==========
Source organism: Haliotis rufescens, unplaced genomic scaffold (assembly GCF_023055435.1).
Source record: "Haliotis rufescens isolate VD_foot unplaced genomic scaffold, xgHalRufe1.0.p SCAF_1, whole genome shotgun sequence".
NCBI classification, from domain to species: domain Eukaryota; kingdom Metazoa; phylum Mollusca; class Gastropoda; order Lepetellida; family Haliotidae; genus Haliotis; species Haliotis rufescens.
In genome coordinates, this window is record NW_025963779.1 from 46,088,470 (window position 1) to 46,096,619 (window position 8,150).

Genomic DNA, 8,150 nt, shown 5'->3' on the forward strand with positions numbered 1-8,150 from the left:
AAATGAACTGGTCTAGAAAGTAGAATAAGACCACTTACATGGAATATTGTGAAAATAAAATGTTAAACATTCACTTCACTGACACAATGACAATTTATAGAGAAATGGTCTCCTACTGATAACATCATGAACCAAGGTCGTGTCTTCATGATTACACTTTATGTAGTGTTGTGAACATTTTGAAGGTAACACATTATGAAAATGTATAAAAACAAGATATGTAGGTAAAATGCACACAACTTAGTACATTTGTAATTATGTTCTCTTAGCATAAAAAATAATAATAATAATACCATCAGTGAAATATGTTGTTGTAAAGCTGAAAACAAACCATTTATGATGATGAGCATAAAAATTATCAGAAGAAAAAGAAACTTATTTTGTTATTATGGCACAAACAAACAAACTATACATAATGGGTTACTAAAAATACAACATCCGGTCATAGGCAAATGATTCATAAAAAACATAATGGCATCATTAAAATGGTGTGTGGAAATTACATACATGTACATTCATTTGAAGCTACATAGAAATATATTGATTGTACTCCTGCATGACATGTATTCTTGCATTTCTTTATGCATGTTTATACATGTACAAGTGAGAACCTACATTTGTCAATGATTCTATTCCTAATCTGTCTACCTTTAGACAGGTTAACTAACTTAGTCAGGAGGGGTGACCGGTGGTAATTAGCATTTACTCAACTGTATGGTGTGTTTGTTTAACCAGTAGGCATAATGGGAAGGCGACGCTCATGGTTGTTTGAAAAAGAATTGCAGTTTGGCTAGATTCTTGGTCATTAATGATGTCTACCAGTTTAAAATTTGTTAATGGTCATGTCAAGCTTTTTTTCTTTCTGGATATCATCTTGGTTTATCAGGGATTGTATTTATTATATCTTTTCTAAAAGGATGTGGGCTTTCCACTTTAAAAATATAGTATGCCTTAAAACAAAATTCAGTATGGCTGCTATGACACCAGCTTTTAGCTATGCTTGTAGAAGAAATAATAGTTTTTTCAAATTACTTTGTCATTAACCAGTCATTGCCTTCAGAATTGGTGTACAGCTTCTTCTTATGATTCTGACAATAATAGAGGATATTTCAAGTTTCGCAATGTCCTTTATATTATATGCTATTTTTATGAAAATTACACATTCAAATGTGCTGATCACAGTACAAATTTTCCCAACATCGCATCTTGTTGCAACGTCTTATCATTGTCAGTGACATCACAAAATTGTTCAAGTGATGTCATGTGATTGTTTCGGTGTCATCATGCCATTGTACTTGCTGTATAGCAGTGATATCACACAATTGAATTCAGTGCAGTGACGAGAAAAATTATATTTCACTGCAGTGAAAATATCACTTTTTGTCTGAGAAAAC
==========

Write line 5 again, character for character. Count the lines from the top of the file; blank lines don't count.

Genomic DNA, 8,150 nt, shown 5'->3' on the forward strand with positions numbered 1-8,150 from the left: